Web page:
7 top tools for email archiving
By Logan G. Harbaugh | Network World US
Published: 16:48 GMT, 11 October 2010
Between disaster recovery, compliance with legislative requirements and the need to meet e-discovery demands, enterprises should have some level of email archiving in place. In addition, companies may need to archive other files, including Office documents, SharePoint, instant messaging, blogs and other social media.
- Barracuda Message Archiver 450 |
- Deepinvent MailStore 184.108.40.20668 |
- GFI MailArchiver 6 |
- Jatheon PnC 100, v2.11 |
- MetaLogix PAM4Exchange 4.2.21 |
- RedGate Exchange Server Archiver 3.0 |
- Symantec Enterprise Vault 8.0
The tricky part is that disaster recovery, compliance and e-discovery all have different requirements and functions. Disaster recovery focuses on retrieving the latest version of a document. Compliance can mean enforcing policies on email content or complying with standards for keeping track of all documents that may have sensitive information. E-discovery involves responding to legal request for all documents pertaining to a particular topic.
Depending on your priorities, some key features to look for in an archiving product are search capabilities, auditing functions, deduplication, expandability, breadth of applications supported and ease of setup.
Luckily or unluckily for enterprise IT execs, there are dozens of email archiving products out there. This reflects the wide variety of reasons to archive and the difficulty in creating a system that will work well for all sizes of companies. We invited the top 30 vendors to participate and half said yes.
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In Part 1 of this two part review, we analyse seven leading products: Barracuda Message Archiver 450, Deepinvent MailStore 220.127.116.1168, GFI MailArchiver 6, Jatheon PnC 2.11, MetaLogix PAM 4.2.21, RedGate Exchange Server Archiver 3.0 and Symantec Enterprise Vault 9.0. In Part II, we will look at another batch of seven products.
Testing was done with a SuperMicro dual six-core Xeon server with 32GB RAM, 8x320GB drives in RAID 5 and 4Gbps Fibre Channel connected to a Compellent Storage Center. The server was running Exchange 2007 on Windows 2008 R2. We installed each software product on the server along with required additional pieces such as the SQL Server (which might normally run on a separate server).
We went through the process of setting up archiving, looking at what's necessary in the way of creating additional accounts or services, or whatever else might be necessary to enable the functions, then archiving some test mailboxes and looking at the actual ability to restore individual messages as well as complete mailboxes, either to the same or a different mail store.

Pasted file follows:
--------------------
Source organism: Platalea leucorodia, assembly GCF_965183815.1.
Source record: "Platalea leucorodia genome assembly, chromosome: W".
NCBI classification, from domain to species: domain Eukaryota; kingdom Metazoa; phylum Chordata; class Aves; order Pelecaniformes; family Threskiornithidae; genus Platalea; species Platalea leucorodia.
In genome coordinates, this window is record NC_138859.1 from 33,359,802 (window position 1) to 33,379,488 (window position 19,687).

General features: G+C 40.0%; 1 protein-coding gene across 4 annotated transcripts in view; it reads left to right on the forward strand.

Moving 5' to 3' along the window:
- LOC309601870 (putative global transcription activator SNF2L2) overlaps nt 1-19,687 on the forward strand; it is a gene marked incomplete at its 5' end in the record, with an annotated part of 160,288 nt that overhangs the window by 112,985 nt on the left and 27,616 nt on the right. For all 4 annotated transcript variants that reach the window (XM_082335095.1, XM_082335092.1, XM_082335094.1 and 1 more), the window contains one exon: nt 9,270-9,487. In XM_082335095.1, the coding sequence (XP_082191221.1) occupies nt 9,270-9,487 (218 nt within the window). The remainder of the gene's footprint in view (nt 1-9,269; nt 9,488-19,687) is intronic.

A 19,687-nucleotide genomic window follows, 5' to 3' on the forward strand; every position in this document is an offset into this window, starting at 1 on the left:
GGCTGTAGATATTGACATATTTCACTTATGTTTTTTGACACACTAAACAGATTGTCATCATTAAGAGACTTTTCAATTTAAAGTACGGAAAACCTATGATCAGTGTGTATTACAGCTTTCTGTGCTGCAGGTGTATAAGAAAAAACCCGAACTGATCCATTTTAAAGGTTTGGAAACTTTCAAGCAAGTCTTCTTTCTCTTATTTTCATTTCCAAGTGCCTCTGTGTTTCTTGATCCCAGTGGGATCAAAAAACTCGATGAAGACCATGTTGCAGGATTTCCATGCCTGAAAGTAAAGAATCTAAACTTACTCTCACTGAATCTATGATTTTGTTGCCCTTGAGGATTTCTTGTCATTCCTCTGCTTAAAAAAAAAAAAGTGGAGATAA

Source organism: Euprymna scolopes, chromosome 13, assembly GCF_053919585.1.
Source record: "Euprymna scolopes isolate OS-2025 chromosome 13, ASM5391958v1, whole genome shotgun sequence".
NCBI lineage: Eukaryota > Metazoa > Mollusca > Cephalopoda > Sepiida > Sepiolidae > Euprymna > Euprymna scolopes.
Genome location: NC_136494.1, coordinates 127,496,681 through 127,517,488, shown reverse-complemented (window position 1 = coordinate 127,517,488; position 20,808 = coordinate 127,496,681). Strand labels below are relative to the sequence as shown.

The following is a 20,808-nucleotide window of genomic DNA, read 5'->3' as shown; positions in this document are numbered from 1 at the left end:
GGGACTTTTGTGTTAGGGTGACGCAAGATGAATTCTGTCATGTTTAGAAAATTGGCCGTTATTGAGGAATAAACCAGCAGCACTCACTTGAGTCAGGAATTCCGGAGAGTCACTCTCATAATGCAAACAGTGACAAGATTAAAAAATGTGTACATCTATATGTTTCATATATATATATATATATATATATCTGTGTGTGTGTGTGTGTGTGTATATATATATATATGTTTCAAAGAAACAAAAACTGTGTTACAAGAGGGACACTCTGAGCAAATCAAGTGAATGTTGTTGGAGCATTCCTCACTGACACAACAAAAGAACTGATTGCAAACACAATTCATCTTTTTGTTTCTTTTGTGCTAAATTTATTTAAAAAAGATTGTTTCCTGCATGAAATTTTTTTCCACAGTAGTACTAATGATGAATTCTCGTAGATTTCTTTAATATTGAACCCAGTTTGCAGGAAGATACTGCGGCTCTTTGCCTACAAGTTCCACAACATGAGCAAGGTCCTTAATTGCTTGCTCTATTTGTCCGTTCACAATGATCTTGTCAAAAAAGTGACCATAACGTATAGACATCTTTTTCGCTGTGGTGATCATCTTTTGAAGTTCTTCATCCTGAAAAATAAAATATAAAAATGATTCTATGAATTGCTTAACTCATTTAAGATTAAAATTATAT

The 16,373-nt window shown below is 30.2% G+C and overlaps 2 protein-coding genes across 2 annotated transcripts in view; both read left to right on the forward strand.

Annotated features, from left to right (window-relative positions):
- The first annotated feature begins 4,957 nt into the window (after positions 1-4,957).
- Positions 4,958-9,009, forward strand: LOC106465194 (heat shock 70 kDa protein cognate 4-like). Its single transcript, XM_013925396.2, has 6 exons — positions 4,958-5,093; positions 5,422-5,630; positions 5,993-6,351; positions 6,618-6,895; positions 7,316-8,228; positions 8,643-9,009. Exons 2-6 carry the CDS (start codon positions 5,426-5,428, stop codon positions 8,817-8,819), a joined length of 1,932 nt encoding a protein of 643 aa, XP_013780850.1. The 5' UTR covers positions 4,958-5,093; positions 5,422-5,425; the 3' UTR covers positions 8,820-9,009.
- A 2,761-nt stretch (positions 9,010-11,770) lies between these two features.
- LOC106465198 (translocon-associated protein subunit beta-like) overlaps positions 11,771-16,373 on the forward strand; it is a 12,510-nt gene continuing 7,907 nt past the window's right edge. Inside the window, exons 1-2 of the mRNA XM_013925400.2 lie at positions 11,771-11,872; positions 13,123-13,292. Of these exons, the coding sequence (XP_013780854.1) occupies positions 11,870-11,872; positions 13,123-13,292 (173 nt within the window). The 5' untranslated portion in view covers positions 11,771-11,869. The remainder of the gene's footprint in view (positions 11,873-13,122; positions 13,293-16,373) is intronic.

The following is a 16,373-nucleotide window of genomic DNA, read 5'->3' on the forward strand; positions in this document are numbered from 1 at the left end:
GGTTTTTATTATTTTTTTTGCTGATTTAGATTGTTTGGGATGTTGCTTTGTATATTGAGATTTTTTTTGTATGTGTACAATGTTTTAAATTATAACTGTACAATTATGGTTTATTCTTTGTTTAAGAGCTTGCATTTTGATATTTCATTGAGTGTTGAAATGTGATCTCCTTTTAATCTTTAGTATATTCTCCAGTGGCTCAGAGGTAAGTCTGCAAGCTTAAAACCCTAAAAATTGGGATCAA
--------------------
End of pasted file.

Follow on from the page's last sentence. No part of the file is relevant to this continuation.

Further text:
Each product was evaluated in the following areas:
- Installation and documentation
- Ease of use
- Flexibility of configuration to suit differing network architectures.
- Performance – throughput, IOPs and latency
- Price/performance – what is the gain, and at what cost? Obviously, these systems are not for everyone – who will benefit from the added performance enough to justify the relatively high cost?
In addition to performing basic email archiving, we found that these tools can have other benefits. Archiving systems can save space on enterprise mail servers by moving older messages and attachments to inexpensive storage, leaving behind a 'stub' or placeholder.
If the user tries to open a message that has been stubbed, the archiving system transparently restores the message to the email server. This can save on hardware costs, since a mail server generally requires high performance storage, while archiving solutions can use inexpensive SATA-based storage that may cost a tenth as much.
Most systems can also find PST files that users have saved locally and reincorporate them into the archive to ensure that the messages are backed up. All of the products in this test offer an Outlook plug-in that adds functionality, but is not required for basic use of the system. None of the plug-ins were difficult to install or obtrusive once in place. All of the products can integrate with Active Directory or other LDAP directories to make it simple to set up a portal so users can find and restore messages.
Another useful function is the ability to archive one version of Exchange and restore to another. This makes it possible to upgrade more transparently than via the standard Microsoft upgrade procedure, and with the ability to back out if things go wrong.
In our testing, we looked at appliances and software-only products. And we tested products targeted at 100 end users all the way up to solutions for the largest enterprises.